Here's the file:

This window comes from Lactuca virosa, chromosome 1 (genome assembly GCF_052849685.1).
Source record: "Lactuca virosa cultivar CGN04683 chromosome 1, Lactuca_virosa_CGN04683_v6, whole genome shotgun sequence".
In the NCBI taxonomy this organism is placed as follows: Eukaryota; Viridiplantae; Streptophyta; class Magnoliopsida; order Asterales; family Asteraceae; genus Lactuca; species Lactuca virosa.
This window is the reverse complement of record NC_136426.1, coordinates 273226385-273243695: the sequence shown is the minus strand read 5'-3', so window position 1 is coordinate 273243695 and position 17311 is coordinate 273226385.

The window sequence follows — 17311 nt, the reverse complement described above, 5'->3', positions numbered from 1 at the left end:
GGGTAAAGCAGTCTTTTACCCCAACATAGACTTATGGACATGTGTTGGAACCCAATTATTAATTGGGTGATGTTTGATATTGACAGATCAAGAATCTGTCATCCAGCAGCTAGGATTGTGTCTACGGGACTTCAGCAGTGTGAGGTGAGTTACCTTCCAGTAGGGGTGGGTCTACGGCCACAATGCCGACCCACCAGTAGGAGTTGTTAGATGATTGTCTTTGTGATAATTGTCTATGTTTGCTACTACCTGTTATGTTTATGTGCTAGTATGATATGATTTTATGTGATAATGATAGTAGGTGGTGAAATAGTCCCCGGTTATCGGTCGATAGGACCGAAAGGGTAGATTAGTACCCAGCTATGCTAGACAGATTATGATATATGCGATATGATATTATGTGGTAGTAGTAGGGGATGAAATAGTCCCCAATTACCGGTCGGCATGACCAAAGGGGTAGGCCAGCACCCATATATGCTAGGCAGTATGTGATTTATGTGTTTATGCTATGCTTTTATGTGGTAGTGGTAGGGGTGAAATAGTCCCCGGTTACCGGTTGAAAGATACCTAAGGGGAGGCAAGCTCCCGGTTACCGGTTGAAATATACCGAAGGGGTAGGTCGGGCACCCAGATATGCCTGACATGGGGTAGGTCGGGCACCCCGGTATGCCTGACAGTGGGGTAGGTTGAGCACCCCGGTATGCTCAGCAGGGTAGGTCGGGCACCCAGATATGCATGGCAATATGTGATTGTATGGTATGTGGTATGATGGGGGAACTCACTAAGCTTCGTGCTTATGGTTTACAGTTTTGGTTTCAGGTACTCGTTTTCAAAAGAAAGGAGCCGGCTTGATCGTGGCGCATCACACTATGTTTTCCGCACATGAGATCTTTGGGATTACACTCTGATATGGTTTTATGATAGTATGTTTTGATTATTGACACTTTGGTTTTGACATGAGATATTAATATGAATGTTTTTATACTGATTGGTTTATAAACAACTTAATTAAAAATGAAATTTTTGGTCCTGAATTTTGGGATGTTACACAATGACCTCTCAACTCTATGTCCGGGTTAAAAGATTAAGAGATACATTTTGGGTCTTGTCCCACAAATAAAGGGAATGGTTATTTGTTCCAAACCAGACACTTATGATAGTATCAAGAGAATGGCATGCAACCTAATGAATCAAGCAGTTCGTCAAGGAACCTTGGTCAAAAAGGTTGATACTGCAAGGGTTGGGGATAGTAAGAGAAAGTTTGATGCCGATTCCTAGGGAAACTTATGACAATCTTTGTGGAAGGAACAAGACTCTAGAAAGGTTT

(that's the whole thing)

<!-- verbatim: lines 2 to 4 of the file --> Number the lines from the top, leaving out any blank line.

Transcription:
Source record: "Lactuca virosa cultivar CGN04683 chromosome 1, Lactuca_virosa_CGN04683_v6, whole genome shotgun sequence".
In the NCBI taxonomy this organism is placed as follows: Eukaryota; Viridiplantae; Streptophyta; class Magnoliopsida; order Asterales; family Asteraceae; genus Lactuca; species Lactuca virosa.
This window is the reverse complement of record NC_136426.1, coordinates 273226385-273243695: the sequence shown is the minus strand read 5'-3', so window position 1 is coordinate 273243695 and position 17311 is coordinate 273226385.